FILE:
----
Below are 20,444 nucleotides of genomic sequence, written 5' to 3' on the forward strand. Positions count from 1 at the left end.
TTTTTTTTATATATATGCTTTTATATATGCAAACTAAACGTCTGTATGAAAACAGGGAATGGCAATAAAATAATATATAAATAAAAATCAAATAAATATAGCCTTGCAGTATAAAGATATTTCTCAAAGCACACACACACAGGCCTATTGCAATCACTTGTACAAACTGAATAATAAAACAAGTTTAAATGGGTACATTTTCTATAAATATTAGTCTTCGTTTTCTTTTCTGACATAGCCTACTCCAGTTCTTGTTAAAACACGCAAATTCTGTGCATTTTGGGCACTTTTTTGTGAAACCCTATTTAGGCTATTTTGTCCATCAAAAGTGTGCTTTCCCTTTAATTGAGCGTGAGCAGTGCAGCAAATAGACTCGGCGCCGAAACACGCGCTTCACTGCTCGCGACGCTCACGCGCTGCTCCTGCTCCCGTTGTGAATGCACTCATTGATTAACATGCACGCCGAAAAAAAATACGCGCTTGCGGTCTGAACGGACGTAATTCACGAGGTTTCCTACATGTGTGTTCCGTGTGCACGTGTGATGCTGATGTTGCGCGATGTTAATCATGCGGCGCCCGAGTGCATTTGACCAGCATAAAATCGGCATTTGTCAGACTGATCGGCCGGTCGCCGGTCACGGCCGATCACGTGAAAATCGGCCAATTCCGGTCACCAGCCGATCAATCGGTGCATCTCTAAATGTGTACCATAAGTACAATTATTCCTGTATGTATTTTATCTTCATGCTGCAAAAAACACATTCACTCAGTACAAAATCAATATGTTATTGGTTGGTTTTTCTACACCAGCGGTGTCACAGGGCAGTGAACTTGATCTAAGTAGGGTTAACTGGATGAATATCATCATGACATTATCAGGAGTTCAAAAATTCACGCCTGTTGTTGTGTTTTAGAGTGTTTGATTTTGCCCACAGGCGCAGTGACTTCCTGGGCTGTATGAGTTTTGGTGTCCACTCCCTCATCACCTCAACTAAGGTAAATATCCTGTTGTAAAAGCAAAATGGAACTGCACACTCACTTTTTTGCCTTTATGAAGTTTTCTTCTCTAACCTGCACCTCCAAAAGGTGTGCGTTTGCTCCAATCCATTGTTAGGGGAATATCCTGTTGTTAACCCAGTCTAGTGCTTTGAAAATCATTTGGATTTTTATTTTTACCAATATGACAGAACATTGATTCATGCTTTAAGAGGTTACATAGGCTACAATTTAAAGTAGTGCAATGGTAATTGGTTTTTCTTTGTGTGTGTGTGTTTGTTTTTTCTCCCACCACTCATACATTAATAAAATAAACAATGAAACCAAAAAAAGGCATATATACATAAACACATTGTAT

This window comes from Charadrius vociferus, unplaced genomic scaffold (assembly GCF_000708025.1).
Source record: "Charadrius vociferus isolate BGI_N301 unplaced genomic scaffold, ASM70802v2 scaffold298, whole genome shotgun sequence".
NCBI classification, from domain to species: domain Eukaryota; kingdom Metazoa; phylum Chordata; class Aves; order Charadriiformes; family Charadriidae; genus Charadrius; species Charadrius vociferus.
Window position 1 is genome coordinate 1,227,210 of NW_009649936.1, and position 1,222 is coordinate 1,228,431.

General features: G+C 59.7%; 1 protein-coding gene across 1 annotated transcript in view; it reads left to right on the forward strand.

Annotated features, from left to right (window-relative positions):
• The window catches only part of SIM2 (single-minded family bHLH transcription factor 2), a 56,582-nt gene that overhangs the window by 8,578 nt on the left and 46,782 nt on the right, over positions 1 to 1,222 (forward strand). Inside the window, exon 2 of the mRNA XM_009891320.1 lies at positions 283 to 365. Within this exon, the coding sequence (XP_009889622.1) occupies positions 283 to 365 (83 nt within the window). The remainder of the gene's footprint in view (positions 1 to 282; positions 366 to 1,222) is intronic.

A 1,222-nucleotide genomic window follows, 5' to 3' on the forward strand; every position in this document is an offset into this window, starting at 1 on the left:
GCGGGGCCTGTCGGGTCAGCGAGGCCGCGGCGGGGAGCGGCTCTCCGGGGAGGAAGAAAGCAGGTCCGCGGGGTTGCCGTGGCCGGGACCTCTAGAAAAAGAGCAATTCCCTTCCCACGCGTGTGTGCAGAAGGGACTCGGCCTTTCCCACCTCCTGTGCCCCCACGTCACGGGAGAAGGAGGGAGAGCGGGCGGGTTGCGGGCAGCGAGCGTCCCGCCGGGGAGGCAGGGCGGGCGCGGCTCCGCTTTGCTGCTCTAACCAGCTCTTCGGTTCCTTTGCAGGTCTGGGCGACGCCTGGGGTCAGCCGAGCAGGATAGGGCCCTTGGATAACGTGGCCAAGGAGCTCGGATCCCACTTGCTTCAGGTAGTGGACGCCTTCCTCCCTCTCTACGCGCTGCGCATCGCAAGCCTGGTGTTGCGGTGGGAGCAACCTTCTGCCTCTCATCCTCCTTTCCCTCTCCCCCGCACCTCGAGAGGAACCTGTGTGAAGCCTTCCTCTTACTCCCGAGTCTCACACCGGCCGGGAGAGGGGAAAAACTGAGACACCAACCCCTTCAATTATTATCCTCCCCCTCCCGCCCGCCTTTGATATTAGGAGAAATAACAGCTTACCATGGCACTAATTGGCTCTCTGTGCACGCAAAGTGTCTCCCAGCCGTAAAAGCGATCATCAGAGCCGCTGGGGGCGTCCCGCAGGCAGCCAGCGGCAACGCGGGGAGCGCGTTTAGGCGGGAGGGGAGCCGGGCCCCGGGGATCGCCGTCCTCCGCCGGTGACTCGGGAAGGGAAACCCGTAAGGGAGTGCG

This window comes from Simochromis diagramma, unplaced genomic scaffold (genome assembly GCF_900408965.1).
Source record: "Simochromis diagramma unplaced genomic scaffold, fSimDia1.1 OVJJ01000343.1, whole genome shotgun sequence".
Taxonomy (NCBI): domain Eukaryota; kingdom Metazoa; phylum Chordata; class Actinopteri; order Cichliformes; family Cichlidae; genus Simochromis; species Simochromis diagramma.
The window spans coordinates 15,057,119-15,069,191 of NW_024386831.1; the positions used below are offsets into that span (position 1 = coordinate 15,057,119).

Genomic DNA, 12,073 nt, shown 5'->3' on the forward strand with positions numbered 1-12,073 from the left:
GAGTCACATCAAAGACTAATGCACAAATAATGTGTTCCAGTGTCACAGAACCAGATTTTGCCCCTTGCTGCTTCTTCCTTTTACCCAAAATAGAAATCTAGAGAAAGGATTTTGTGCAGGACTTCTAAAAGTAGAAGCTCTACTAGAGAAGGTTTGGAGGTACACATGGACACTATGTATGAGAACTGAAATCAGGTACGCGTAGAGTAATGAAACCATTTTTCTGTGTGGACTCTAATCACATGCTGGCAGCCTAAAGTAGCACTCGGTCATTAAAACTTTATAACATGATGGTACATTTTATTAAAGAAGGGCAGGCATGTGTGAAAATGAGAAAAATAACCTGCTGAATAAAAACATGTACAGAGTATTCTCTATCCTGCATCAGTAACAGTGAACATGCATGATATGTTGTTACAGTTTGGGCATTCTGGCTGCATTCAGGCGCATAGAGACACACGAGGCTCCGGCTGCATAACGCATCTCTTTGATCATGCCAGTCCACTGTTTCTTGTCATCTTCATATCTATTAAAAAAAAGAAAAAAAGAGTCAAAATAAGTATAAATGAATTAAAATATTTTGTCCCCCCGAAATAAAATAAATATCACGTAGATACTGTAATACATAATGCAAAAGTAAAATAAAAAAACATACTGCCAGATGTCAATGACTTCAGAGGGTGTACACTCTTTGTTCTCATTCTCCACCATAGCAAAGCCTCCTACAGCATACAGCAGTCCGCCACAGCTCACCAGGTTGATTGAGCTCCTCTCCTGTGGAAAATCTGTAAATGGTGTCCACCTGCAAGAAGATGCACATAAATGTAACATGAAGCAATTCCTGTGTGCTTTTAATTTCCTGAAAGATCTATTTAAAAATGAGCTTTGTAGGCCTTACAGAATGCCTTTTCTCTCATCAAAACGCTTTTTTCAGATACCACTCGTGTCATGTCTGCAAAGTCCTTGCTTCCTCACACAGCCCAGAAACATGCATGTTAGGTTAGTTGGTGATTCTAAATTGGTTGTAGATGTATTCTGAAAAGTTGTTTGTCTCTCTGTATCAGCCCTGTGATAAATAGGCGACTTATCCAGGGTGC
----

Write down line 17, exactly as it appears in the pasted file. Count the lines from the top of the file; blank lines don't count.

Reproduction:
GAGTCACATCAAAGACTAATGCACAAATAATGTGTTCCAGTGTCACAGAACCAGATTTTGCCCCTTGCTGCTTCTTCCTTTTACCCAAAATAGAAATCTAGAGAAAGGATTTTGTGCAGGACTTCTAAAAGTAGAAGCTCTACTAGAGAAGGTTTGGAGGTACACATGGACACTATGTATGAGAACTGAAATCAGGTACGCGTAGAGTAATGAAACCATTTTTCTGTGTGGACTCTAATCACATGCTGGCAGCCTAAAGTAGCACTCGGTCATTAAAACTTTATAACATGATGGTACATTTTATTAAAGAAGGGCAGGCATGTGTGAAAATGAGAAAAATAACCTGCTGAATAAAAACATGTACAGAGTATTCTCTATCCTGCATCAGTAACAGTGAACATGCATGATATGTTGTTACAGTTTGGGCATTCTGGCTGCATTCAGGCGCATAGAGACACACGAGGCTCCGGCTGCATAACGCATCTCTTTGATCATGCCAGTCCACTGTTTCTTGTCATCTTCATATCTATTAAAAAAAAGAAAAAAAGAGTCAAAATAAGTATAAATGAATTAAAATATTTTGTCCCCCCGAAATAAAATAAATATCACGTAGATACTGTAATACATAATGCAAAAGTAAAATAAAAAAACATACTGCCAGATGTCAATGACTTCAGAGGGTGTACACTCTTTGTTCTCATTCTCCACCATAGCAAAGCCTCCTACAGCATACAGCAGTCCGCCACAGCTCACCAGGTTGATTGAGCTCCTCTCCTGTGGAAAATCTGTAAATGGTGTCCACCTGCAAGAAGATGCACATAAATGTAACATGAAGCAATTCCTGTGTGCTTTTAATTTCCTGAAAGATCTATTTAAAAATGAGCTTTGTAGGCCTTACAGAATGCCTTTTCTCTCATCAAAACGCTTTTTTCAGATACCACTCGTGTCATGTCTGCAAAGTCCTTGCTTCCTCACACAGCCCAGAAACATGCATGTTAGGTTAGTTGGTGATTCTAAATTGGTTGTAGATGTATTCTGAAAAGTTGTTTGTCTCTCTGTATCAGCCCTGTGATAAATAGGCGACTTATCCAGGGTGC